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Atlantic Yards/Pacific Park graphic: what's built/what's coming + FAQ (pinned post)

If "Chinese Investors Back Away From Global Property Markets" and "China’s Property Market Strains the World," that doesn't bode well for Greenland

A 1/1/19 Wall Street Journal article, Chinese Investors Back Away From Global Property Markets, does not mention Greenland Holding Group, parent of Greenland USA (majority owner of Atlantic Yards/Pacific Park going forward), but it's hard not to think the company's not in the same general boat.

From the article:
Chinese investors will likely continue beating a retreat from the world's top commercial real-estate markets in 2019, adding to the downward pressure on prices from rising interest rates.
For years, the increasing flow of Chinese capital, alongside investments from other foreign countries, helped push property values higher. But now, the opposite is happening as Beijing continues its tight restrictions on capital outflows.
Among the issues: a decline in the Chinese yuan vs. the dollar, domestic policies, and rising interest rates in the United States and Europe. In other words, another sign of the reversal of the buying trend that began in 2014, and which was quite noticeable already by last October.

And it makes sense for Greenland USA to have sold development leases to three towers in Atlantic Yards/Pacific Park--B12, B13, B15--to TF Cornerstone and The Brodsky Organization, since that raises cash and lowers risk.

Of course, if trends hold, it will be tougher for Greenland to build six towers over the railyards.

Back home, real estate woes

A 12/30/18 New York Times article, Empty Homes and Protests: China’s Property Market Strains the World, explained:
Unwanted apartments are weighing on China’s economy — and, by extension, dragging down growth around the world. Property sales are dropping. Apartments are going unsold. Developers who bet big on continued good times are now staggering under billions of dollars of debt.
...“The property market is the biggest gray rhino,” [economist Xiang Songzuo] said, referring to a term the government has used to describe visibly big problems in the Chinese economy that are disregarded until they start gaining momentum. 
China is grappling with an economic slowdown brought on by efforts to curb debt and worsened by the trade fight with the United States. But any solution will have to contend with the country’s property problems. More than one in five apartments in Chinese cities — roughly 65 million — sit unoccupied....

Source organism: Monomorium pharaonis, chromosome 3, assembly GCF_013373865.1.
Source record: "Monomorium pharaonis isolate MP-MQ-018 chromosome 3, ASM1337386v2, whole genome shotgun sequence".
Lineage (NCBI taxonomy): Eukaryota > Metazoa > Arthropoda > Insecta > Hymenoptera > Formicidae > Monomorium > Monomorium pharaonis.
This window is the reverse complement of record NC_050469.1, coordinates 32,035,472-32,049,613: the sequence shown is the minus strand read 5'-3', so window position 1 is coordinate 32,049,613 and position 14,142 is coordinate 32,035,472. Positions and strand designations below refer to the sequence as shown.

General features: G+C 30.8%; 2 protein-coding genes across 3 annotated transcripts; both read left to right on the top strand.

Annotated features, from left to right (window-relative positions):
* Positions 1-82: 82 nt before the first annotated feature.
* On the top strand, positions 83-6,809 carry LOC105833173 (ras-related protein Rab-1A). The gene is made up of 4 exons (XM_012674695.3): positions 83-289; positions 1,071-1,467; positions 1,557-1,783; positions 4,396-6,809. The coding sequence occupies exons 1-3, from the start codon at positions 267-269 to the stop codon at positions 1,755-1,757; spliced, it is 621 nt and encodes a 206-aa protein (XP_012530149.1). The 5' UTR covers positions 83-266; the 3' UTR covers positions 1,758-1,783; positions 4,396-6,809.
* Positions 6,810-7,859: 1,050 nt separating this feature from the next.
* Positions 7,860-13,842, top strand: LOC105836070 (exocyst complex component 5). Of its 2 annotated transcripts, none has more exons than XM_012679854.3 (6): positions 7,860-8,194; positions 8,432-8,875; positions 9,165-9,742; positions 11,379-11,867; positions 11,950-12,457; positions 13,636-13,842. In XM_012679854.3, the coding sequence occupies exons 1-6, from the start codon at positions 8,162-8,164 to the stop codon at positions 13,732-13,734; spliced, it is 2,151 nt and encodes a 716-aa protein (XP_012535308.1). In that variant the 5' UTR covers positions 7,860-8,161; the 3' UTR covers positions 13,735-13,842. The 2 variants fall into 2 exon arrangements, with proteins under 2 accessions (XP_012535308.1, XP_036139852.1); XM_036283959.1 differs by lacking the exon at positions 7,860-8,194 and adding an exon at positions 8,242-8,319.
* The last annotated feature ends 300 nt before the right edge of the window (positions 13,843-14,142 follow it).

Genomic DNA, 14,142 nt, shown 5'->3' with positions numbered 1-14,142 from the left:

Again, Greenland was not mentioned, but, given the size of the company, it's hard to imagine it's not affected.

The article cites a cycle of speculation--by both builders and buyers--as well as shifting government policy, which both constricts and encourages ownership. Given limits on taking money out of the country and an unstable stock market, Chinese citizens bank on property ownership--a trend that extends when they move to North America.

An economist's warning

China Change, a U.S.-based website focused on human rights, the rule of law, and civil society in China, offers an unauthorized translation of a 12/16/18 speech by Prof. Xiang Songzuo of Renmin University School of Finance and former chief economist of China Agriculture Bank, delivered during a CEO class at Renmin Business School. It was apparently applauded by the audience but immediately censored over the Chinese internet.

The summary: "Singling out 2018 as the year when China comes to a large shift unprecedented over the past 40 years, the speech can be seen as a landscape survey of Chinese economy, and obliquely, also of politics."

Citing cited internal and external challenges, Xiang observed, "As economy slows, financial risk escalates and shadow banking shrinks rapidly." That threatens corporate debt, including state-owned enterprises. The stock market is in trouble: "only the Wall Street Crash of 1929 can compare to the steep decline that the Chinese stock has experienced this year."

Via Bloomberg
(How's Greenland doing? After peaking in 2015, it has retreated near its historic lows, though its one-year performance has not been a dramatic decline. Update: I should clarify that the 2015 peak regards its initial listing, via a swap with another company, on the Shanghai Stock Exchange. Presumably the earlier prices refer to its precursor.)

"What are our current financial risks?" Ziang asked. "They are hidden, complex, acute, contagious, and malevolent. Structural imbalance are massive, and violations of law and regulations are rampant. There are black swans to prevent, and gray rhinos to stop."

Black swans are the risks you can't see. Gray rhinos are looming problems. Xiang's warning: "The biggest of them is real estate."

"The government said listed companies have spent 1-2 trillions on speculative real estate," he said. "Basically China’s economy is all built on speculation, and everything is over leveraged."

He warned that short-term reforms won't work, and recommended "three essential reforms: tax system, reform in the political structure, and reform in state governance."

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